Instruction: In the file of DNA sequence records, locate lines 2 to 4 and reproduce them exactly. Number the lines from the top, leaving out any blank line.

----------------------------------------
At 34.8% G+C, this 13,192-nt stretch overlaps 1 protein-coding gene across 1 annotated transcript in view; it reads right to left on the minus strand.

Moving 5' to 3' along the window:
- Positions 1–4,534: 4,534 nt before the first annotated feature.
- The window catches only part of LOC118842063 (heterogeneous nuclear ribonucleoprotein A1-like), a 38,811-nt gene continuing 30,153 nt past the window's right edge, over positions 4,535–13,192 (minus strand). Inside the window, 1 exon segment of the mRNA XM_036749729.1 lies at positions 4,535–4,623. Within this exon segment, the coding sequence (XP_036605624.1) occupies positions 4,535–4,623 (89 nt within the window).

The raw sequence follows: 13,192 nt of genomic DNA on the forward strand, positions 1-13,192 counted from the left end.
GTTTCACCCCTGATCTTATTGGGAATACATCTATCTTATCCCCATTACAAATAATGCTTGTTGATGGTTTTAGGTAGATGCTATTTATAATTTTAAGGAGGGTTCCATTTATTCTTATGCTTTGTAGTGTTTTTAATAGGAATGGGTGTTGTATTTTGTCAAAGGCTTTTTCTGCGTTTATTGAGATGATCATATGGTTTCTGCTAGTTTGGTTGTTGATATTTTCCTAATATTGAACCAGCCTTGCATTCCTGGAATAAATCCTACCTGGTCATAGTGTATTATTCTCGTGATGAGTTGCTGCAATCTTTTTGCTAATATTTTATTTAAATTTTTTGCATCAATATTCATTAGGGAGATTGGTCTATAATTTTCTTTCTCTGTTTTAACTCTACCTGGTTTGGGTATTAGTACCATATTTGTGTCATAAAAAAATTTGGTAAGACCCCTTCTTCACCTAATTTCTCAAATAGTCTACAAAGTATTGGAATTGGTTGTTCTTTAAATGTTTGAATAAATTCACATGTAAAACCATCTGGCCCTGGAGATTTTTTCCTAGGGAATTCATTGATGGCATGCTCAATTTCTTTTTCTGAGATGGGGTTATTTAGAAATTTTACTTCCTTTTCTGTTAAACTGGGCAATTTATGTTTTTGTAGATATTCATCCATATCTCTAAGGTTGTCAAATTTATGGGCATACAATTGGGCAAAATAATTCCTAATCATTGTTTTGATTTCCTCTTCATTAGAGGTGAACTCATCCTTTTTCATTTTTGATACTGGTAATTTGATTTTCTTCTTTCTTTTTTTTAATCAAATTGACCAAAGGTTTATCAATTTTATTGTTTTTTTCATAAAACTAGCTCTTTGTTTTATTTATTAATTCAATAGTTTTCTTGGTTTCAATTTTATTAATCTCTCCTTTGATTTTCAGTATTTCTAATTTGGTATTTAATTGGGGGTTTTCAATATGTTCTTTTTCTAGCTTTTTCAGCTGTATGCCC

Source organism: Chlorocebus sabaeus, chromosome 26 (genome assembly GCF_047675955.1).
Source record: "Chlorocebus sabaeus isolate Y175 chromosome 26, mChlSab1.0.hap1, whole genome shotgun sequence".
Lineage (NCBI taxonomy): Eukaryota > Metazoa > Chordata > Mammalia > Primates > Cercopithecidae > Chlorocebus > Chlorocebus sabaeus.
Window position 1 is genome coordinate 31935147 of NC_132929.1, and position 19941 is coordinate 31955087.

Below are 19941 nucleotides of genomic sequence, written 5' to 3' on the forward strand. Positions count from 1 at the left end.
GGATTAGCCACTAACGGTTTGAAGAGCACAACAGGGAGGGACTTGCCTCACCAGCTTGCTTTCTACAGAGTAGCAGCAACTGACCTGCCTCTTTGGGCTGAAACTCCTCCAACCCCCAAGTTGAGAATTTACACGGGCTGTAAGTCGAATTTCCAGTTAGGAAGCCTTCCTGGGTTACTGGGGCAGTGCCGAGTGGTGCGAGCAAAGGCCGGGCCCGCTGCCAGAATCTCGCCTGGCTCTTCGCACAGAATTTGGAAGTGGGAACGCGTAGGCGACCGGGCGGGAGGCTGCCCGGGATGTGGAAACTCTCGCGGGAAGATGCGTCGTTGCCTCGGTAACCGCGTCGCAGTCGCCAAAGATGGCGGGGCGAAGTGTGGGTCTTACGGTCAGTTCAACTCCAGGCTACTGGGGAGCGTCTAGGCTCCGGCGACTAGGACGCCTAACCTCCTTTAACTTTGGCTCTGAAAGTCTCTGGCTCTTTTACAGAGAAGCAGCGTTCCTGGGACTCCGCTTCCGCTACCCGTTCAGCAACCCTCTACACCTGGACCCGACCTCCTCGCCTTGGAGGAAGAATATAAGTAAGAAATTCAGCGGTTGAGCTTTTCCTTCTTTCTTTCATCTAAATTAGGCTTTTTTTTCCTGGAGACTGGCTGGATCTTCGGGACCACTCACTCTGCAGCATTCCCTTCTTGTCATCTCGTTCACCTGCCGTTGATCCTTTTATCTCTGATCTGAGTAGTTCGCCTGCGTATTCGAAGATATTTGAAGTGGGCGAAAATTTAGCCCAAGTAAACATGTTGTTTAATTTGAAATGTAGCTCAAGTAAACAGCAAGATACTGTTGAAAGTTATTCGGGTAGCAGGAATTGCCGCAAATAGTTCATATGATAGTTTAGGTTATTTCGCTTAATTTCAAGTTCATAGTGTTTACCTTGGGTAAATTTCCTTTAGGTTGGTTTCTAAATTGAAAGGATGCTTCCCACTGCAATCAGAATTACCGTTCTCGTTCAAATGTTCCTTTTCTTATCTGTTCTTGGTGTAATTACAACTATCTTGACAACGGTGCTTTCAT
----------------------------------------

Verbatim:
Moving 5' to 3' along the window:
- Positions 1–4,534: 4,534 nt before the first annotated feature.
- The window catches only part of LOC118842063 (heterogeneous nuclear ribonucleoprotein A1-like), a 38,811-nt gene continuing 30,153 nt past the window's right edge, over positions 4,535–13,192 (minus strand). Inside the window, 1 exon segment of the mRNA XM_036749729.1 lies at positions 4,535–4,623. Within this exon segment, the coding sequence (XP_036605624.1) occupies positions 4,535–4,623 (89 nt within the window).